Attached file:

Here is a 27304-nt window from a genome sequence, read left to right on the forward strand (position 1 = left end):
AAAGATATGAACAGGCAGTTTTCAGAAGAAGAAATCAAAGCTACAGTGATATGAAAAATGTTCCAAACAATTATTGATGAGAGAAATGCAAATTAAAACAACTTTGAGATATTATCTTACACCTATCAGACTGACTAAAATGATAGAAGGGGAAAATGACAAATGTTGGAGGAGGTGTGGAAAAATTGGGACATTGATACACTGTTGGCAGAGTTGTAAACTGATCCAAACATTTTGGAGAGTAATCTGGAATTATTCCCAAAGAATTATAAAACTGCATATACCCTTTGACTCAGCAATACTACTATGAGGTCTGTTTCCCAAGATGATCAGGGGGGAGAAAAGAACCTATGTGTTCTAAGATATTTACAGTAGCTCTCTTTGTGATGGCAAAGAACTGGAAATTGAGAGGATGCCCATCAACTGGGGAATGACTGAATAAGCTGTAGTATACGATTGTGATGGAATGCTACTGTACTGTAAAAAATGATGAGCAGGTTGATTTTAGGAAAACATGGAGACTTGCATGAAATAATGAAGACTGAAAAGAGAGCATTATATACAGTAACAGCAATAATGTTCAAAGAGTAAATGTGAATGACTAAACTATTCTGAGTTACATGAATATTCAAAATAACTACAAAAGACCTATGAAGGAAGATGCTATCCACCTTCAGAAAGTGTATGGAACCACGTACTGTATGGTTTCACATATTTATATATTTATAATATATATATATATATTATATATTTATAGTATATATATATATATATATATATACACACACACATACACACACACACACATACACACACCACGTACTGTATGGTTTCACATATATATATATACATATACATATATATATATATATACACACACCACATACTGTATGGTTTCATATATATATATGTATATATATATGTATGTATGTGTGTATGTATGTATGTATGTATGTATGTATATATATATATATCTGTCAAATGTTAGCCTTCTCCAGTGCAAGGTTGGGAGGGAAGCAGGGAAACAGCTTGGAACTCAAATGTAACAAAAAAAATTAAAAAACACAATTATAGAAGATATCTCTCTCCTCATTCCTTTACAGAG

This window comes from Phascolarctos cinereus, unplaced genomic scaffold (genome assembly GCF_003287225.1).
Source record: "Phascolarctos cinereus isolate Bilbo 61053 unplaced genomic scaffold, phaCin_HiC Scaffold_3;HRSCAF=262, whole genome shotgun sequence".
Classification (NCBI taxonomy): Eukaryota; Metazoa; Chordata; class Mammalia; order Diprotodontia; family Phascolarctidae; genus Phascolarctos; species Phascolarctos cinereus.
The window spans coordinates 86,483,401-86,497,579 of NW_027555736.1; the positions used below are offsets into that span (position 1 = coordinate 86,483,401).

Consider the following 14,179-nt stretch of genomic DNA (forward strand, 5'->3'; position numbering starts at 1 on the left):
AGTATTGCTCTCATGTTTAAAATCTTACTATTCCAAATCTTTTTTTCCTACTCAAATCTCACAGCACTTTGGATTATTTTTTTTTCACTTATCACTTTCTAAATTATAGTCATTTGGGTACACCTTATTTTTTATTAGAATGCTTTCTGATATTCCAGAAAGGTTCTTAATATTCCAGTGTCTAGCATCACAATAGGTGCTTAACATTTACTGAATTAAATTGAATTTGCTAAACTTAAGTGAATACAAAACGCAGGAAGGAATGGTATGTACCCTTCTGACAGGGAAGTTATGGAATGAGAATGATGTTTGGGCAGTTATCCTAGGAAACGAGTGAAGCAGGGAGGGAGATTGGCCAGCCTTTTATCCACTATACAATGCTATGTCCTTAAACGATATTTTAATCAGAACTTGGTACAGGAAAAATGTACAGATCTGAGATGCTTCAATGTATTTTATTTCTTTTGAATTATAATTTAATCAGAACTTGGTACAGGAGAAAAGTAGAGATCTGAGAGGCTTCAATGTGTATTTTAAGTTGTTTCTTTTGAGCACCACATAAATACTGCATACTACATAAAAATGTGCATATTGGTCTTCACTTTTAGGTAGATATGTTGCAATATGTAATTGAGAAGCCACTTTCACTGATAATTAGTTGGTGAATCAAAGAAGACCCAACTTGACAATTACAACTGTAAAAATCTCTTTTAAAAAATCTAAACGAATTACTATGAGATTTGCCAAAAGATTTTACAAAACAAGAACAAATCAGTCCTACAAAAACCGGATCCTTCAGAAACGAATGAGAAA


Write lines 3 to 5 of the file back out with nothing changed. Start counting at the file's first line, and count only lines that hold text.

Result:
This window comes from Phascolarctos cinereus, unplaced genomic scaffold (genome assembly GCF_003287225.1).
Source record: "Phascolarctos cinereus isolate Bilbo 61053 unplaced genomic scaffold, phaCin_HiC Scaffold_3;HRSCAF=262, whole genome shotgun sequence".
Classification (NCBI taxonomy): Eukaryota; Metazoa; Chordata; class Mammalia; order Diprotodontia; family Phascolarctidae; genus Phascolarctos; species Phascolarctos cinereus.